The Review of General Psychology describes confirmation bias as “seeking or interpreting evidence in ways that are partial to existing beliefs, expectations or a hypothesis in hand,” regardless of whether that information is true. While this illogical reasoning is an unfortunate human propensity, it is especially prevalent among a group whose ethical standards mandate that they avoid it – the media.
When Rolling Stone published a thinly sourced and later debunked feature on a woman allegedly gang-raped at a fraternity party at the University of Virginia, most journalists demonstrated little intellectual curiosity about the veracity of its claims, even though the writer’s professional malpractice was apparent even upon first glance at the story. After all, elected officials, social scientists and a slew of commentators insist that there, indeed, is a rape epidemic on college campuses, so of course, this piece – no matter how flimsy – was bound to be true.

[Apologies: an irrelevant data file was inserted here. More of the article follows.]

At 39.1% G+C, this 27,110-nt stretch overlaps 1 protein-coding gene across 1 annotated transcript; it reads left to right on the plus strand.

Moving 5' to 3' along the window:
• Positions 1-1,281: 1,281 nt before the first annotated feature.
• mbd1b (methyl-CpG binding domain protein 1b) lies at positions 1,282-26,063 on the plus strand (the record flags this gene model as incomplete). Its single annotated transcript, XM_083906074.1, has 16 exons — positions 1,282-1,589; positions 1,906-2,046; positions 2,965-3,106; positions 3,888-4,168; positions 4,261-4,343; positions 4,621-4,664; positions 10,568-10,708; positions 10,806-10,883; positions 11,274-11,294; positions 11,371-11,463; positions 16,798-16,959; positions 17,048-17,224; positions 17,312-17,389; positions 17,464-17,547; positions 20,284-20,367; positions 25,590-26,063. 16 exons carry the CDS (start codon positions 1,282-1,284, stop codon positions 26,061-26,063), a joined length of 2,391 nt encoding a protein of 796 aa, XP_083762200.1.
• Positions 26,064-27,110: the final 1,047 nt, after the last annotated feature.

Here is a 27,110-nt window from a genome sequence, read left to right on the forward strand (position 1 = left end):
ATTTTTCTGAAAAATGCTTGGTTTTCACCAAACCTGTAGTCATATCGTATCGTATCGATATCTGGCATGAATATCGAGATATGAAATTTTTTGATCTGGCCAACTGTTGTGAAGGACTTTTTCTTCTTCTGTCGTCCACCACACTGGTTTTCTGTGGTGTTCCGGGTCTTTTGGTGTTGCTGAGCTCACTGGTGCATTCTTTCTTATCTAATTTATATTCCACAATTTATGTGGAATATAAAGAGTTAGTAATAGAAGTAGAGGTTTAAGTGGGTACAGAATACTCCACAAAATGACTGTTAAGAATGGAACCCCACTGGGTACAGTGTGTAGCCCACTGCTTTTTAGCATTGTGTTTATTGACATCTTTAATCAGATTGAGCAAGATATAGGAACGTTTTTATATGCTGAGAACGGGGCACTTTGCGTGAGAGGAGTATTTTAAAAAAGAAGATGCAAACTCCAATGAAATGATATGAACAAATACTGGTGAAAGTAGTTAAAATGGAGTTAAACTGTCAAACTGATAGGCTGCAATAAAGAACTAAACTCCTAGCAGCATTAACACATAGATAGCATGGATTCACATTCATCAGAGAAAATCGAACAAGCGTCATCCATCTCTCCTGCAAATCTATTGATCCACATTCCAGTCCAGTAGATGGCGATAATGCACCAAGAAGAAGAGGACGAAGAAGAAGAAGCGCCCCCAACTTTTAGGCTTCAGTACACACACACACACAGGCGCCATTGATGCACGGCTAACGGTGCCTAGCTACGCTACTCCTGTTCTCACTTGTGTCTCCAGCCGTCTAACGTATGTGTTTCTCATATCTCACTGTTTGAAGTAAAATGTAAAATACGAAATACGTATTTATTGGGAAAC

But it wasn’t. In the meantime, the University of Virginia suspended all Greek activities on campus. The members of the fraternity supposedly responsible, Phi Kappa Psi, endured angry protests on the steps of their house. Even as the story unravels, the students accused are still in disciplinary limbo.
This is not unlike what just happened to Majority Whip Steve Scalise (R-LA).
University of New Orleans psychology professor Gilda Reed ran against Scalise in the 2008 contest to represent Louisiana’s First Congressional District. Despite Barack Obama’s place at the top of the ballot, Scalise still won three-fourths of the vote, and Reed took a mere quarter. A few days ago, Reed and her campaign manager son tipped off a liberal Louisiana blogger now residing in Texas, Lamar White, to “evidence” they had held for six years about Scalise’s supposed address to a white supremacy organization, European-American Rights Organization (EURO), 12 years ago.
White then wrote a blog post based on anonymous commenters’ claims on a neo-Nazi website, Stormfront, that Scalise spoke with a group of white nationalists and that he expressed sympathy for their views.
When I first saw White’s blog post linked on the Facebook pages of some of my liberal friends from Louisiana, I thought absolutely nothing of it. The blogger has a reputation as being a lone progressive voice in Louisiana, and is thus known for being a bit bombastic. He’s gotten into public spats with conservative bloggers, and his supporters have even sent death threats to those with whom they disagree.